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Avatar universal

Hard lump on cat's stomach

Hello, I've recently noticed a very hard lump on my cat's stomach after he had been in a fight with another cat. I thought it may have been a broken rib and so took him to the vet, where i was told what it was although i can't remember the exact name although i think it could be 'Neoplastic of the sturnum'. I was told that it usually would come gradually overtime although i haven't noticed it before and it's suddenly come up, due to the massive vets bill which i can't currently afford i've had to pospone it until i have the money - the vet said it isnt currently an emergency and so can wait. He showed me a book but said there wasn't much information on it, nor is there much on the internet. I was hoping that you could give me a bit of information or anything that it could be other than what i was told. Any information would be helpful. Thank you.
3 Responses
234713 tn?1283526659
Has a fine needle aspirate been performed?  If so, could you post the actual diagnosis?

Neoplasm of the sternum, just means that there is a cancer at the location of the sternum.  It does not explain if it is cancer of the skin of the sternum or cancer of the cartilage or bone of the sternum.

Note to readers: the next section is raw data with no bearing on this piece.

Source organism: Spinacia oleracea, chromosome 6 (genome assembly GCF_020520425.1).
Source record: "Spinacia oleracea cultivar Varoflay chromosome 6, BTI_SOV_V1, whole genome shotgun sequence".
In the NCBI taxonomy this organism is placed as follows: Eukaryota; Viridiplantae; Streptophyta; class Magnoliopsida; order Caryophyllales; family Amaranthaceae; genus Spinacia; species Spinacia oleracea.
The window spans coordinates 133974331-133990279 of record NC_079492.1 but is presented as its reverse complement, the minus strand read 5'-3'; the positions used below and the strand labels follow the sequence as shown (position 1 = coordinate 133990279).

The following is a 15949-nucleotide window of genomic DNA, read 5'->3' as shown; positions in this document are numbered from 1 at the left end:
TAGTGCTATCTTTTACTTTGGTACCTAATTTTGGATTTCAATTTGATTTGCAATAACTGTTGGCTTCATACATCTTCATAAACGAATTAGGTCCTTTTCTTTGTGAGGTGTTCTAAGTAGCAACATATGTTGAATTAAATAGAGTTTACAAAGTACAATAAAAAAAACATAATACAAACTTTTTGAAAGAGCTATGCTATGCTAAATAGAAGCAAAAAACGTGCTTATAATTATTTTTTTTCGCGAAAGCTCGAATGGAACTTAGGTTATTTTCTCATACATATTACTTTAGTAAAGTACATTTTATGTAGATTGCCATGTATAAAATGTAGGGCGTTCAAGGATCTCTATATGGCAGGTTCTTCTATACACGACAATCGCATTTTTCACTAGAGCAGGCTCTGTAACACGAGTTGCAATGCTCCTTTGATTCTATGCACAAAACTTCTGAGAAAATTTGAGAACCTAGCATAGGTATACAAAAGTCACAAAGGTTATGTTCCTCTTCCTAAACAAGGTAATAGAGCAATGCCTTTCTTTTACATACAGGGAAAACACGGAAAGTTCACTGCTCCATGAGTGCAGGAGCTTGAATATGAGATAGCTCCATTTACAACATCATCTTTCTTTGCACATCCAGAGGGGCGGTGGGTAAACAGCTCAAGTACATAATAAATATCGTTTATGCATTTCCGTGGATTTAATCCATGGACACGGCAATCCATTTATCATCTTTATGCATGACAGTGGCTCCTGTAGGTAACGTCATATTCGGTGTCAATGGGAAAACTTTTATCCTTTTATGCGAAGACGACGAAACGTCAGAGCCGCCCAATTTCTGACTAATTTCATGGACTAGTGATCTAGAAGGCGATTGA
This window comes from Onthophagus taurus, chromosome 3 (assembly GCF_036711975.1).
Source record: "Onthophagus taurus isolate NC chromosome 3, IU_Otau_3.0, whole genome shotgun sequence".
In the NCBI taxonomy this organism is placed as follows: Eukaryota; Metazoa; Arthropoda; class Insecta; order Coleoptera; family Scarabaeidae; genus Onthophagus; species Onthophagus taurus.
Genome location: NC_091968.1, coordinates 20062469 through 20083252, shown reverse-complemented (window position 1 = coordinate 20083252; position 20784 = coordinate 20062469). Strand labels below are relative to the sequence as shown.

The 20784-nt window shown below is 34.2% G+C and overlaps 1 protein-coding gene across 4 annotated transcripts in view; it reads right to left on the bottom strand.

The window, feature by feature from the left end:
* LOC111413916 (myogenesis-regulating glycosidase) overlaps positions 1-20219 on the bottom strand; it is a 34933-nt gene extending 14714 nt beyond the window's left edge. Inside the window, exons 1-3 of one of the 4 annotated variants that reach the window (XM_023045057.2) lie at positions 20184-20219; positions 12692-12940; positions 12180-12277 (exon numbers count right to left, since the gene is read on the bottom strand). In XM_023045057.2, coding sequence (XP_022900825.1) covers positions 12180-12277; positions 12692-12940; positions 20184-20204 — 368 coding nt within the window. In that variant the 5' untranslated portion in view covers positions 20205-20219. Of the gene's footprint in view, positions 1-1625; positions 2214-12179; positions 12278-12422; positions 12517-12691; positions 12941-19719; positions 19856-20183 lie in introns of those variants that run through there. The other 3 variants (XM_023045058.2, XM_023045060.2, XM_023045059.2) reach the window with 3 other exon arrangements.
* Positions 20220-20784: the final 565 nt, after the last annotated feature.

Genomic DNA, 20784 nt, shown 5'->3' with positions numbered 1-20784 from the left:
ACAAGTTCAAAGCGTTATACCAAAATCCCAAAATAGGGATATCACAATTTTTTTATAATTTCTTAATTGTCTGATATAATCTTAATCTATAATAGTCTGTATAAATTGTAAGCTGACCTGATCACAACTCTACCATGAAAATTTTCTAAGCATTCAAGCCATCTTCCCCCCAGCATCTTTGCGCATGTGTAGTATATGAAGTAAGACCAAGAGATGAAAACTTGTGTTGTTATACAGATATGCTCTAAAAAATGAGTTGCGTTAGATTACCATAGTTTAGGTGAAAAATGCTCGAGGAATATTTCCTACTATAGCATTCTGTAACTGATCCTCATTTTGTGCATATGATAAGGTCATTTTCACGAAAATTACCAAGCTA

The more information you can provide, the more help I can give you.  Thanks!
Avatar universal
Well the lump is about the size of a bent knuckle and is very hard almost like bone, there is no movement and no squiginess to it at all. He doesn't seem too fussed about it and quite happy for people to have a feel, but if you pick him up in that area he gives a little moan.

The vet literally had a feel around then prescribed 'he has a Neoplasm of the sternum, it is very common among cats' then later he contradicted himself saying it was not common at all, which makes me think he was just trying to get money out of me. If i would have gone ahead with his prescripion then it would have cost £622.

Thanks for your help
Avatar universal

No vet can diagnose neoplasia just by feeling it or looking at it. All suspicious masses need to be biopsied or fine needle aspirated to see specifically which types of cells are involved. If bone is involved, you will need x-rays to help diagnose it.

There are many different types of cancers (neoplasia), all with very different outcomes, some of which can be cured by surgery, others that cannot. Some are dangerous and spread to other body parts, while others just stay as benign lumps that do no harm. This is why we always need to find out the exact type of cells involved.

If this is really what your vet said I'd get a second opinion.
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